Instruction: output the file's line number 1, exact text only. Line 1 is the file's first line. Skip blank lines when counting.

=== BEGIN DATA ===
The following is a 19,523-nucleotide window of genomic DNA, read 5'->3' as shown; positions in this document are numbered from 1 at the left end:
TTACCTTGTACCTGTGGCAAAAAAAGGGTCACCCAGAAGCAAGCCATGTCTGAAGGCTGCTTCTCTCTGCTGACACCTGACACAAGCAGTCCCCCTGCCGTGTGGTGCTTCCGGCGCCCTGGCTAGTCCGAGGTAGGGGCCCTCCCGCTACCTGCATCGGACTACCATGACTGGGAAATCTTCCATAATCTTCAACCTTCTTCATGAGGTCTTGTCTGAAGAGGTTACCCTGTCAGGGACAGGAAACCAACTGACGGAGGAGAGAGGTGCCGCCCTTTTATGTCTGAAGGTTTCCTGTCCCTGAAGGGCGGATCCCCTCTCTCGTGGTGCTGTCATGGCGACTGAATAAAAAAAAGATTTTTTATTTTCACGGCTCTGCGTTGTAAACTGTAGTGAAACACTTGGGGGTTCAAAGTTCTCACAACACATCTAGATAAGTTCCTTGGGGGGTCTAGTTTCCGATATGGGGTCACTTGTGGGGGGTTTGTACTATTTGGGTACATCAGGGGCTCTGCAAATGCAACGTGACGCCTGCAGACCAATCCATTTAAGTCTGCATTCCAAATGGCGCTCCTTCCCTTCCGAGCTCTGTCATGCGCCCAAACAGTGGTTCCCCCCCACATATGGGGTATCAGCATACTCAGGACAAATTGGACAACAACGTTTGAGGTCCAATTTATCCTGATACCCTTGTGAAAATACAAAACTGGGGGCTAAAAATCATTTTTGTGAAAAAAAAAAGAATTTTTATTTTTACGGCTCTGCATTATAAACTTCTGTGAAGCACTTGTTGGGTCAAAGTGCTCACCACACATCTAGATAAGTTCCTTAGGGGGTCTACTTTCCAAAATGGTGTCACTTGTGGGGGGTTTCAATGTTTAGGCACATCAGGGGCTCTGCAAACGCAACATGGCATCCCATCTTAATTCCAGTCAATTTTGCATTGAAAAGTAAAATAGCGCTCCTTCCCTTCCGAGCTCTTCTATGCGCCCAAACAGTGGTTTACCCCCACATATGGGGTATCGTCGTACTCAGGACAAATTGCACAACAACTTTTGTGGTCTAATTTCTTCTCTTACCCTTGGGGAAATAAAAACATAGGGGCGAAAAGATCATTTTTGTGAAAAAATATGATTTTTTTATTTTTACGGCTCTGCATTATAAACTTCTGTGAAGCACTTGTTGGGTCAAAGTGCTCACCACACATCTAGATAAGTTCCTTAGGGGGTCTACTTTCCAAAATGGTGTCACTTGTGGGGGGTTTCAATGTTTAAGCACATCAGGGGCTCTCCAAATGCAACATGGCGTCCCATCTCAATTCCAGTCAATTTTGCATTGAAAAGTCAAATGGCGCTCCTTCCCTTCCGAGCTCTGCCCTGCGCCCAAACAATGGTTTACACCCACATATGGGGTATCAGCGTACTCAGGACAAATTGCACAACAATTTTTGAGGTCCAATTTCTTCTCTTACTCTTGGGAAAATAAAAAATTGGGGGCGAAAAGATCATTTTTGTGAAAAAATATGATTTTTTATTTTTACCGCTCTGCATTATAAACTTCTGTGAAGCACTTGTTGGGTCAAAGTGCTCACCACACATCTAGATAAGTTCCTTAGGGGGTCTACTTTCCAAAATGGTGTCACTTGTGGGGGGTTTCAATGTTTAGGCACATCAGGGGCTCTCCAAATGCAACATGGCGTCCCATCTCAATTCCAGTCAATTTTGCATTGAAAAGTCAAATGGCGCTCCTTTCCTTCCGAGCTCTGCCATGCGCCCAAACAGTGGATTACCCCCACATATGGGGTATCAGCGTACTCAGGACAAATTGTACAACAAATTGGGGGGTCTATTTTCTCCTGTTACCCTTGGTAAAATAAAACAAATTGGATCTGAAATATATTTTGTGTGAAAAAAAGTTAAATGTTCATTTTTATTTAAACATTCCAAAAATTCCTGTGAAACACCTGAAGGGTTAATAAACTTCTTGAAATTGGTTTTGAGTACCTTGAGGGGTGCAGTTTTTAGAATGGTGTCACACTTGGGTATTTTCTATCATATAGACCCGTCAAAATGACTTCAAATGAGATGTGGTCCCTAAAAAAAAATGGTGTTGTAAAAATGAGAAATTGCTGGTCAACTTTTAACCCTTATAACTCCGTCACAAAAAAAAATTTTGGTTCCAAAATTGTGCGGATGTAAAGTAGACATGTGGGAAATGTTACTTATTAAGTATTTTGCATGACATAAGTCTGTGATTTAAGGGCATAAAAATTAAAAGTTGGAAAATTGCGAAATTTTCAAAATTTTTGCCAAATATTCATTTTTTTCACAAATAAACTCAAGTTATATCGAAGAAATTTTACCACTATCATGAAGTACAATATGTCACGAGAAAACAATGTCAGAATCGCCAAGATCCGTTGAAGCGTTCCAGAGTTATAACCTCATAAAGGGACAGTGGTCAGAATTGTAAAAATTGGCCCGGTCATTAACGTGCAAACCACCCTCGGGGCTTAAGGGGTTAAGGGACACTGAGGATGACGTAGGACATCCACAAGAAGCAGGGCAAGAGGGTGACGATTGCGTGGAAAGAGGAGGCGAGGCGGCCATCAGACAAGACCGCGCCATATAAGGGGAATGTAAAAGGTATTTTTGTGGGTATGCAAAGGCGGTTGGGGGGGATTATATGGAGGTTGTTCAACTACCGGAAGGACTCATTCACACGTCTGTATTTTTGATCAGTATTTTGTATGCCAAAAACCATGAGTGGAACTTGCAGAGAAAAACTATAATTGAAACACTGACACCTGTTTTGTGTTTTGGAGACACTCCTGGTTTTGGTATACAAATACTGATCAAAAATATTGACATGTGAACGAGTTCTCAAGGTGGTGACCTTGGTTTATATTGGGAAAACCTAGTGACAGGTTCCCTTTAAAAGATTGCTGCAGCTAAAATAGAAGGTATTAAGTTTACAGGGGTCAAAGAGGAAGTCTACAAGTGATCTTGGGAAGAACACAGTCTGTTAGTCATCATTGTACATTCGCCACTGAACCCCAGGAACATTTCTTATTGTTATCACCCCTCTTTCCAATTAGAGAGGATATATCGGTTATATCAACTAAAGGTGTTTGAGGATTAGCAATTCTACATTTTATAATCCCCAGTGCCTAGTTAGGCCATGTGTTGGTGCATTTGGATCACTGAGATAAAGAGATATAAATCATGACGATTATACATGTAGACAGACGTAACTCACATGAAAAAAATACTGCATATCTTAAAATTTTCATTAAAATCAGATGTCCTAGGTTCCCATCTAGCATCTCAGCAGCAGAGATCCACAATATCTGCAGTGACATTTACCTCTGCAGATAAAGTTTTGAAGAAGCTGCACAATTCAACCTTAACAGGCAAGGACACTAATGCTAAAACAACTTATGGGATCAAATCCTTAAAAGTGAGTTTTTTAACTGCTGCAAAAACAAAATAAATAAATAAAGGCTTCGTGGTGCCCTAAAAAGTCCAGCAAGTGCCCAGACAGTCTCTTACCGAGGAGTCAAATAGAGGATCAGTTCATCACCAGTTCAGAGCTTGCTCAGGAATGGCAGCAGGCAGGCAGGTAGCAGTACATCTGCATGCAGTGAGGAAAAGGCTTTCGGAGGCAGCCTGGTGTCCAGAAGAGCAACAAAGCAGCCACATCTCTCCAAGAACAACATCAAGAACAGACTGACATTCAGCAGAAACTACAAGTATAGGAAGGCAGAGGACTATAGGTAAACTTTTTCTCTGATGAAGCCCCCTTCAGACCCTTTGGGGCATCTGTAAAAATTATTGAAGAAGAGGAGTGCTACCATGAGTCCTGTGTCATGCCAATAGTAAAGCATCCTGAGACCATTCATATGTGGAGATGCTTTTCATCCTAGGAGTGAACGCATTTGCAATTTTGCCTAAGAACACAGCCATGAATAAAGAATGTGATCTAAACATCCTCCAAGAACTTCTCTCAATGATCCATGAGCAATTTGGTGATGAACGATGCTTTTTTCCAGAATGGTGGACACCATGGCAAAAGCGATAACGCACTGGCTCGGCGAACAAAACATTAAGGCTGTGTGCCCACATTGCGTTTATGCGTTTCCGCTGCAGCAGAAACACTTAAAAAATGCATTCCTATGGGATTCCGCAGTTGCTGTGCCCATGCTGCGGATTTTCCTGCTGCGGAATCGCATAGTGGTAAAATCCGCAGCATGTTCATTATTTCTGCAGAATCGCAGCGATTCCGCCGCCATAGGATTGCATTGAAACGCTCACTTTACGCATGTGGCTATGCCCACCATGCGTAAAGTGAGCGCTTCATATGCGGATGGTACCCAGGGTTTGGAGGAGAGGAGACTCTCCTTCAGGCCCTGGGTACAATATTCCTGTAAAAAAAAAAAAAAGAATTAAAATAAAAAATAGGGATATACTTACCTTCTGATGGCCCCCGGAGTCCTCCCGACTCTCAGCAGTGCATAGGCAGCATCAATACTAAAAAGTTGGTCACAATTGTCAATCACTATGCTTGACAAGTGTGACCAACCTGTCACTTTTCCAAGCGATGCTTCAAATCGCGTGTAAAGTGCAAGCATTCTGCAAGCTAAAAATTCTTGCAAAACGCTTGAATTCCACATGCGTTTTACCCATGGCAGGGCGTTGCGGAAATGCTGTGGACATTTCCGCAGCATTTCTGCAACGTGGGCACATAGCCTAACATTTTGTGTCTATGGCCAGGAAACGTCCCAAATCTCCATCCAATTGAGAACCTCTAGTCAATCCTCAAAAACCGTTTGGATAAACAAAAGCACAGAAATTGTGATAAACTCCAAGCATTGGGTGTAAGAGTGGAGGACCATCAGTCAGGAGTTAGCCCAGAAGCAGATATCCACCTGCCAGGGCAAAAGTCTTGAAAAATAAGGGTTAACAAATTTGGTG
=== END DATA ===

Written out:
The following is a 19,523-nucleotide window of genomic DNA, read 5'->3' as shown; positions in this document are numbered from 1 at the left end: